I’m glad I picked it up because for the most part I enjoyed the book. Yes, I used “for the most part” in that sentence. It’s not meant to be a backhanded comment or anything but there were a few things that I’ll get to at the end although nothing too discouraging I hope.
I know what you’re probably thinking as I thought it too – Another zombie book? Hasn’t that well been dipped into one too many times? Well, turns out not really, no. This is a book that is in many ways part of the self-aware zombie movement. Not that the zombies are self-aware but the story and the book acknowledges the source material not just as references and sources but blatantly by the characters. They watch zombie movies and are thus prepared for the zombie invasion moreso than pay homage to the materials they are homaging. I can appreciate that self-awareness, a lot because it helps alleviate a lot of the blasé repetitiveness that you can get when reading genre fiction.
This is a book that has a heck of a lot of charm. Faith Hicks manages to create characters that are cute but not cutesy and expressive without being over-wrought or over-rendered. In other words, pretty much what I'm looking for in pulp art. The characters lend themselves well to kinetic action scenes (like various face kickings and other zombie violence) as much as their emotional moments which comes off as feeling charming. I’m not using charming to be dismissive or belittling here, it’s a genuine compliment because it is so rare in so many comic books these days. Heck even the zombies are cute and goofy versions of the undead more so than the nightmare inducing rotting corpses one is used to.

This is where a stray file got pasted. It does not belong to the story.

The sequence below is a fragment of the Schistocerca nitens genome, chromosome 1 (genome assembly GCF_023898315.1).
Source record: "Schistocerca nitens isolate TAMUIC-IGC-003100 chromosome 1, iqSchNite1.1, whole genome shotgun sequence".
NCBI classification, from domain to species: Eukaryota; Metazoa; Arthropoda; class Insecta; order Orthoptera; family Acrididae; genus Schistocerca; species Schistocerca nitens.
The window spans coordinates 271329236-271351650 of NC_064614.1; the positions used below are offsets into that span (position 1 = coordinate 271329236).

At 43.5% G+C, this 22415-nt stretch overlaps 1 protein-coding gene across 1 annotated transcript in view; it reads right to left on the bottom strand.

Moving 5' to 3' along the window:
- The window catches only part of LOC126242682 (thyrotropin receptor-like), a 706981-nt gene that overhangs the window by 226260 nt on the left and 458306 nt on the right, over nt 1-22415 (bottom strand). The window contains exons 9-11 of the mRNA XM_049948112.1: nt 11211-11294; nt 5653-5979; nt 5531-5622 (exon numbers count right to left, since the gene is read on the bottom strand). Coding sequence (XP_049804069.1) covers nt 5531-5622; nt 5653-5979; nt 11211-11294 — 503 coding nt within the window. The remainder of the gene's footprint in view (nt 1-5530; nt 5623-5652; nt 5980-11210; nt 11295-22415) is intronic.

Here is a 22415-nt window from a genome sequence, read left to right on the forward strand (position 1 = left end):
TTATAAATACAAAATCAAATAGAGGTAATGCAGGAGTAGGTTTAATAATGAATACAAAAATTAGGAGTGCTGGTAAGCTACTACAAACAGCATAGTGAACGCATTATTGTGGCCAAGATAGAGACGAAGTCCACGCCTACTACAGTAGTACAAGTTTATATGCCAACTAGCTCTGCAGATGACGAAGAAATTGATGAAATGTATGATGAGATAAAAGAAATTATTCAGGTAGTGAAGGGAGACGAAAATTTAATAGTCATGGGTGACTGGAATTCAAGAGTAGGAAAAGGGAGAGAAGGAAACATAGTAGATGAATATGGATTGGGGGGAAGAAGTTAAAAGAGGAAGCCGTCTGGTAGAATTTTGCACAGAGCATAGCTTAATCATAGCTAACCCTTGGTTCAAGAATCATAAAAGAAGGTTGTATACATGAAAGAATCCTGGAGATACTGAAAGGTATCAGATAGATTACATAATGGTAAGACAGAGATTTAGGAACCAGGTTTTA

The characters are all easily relatable if not on the verge of cliché but, hey, it’s a zombie comic and apparently there are rules. I get a bit of a Mary Sue vibe from Joss, but hey I can relate to anglophiles, zombie movie fans, Canadian student debt, and Halifax so I may be a bit biased there. There is basically the geeky leader, the attractive arty friend and the dumb as a defense guy. They’re relationship together is well balanced and I’m glad there wasn’t a bloated cast of protagonists.
This is also a funny book what with the evil professor commanding an army of zombies to some of the humor is based solely in Canadiana, which again, I’m happy to read.
What I wasn’t prepared for was the core message of the story. It is simple and yet it is highly appropriate. Basically, the current post-secondary education system in Canada is full of zombies that ensure you go through the next twenty odd years of your life as a dazed corpse. As someone who is paying off student debt until he is forty, I’m very amenable to this message. I’m a sucker for anything criticizing Canada’s delusions of grandeur.
I think this book is a fantastic beginning for Ms. Hicks as she has created the most charming twenty-somethings in Canadian comics since Scott Pilgrim took up his fight. We get some raw emotion at what I can only guess if personal experience of a higher education but it’s filtered through such an approachable cast of characters that I’m really interested to see what Faith Hicks takes on next. And that’s the only slightly annoying thing with the book, that while all the pieces are strong on their own, it still feels like a first work in a few ways. I kept reading about how the rules of zombie movies would help the characters survive without ever having the characters tell me what the rules were. It’s the classic first work mistake of telling and not showing, and while it is slightly distracting it’s not a deal breaker for enjoying the heck out of this work.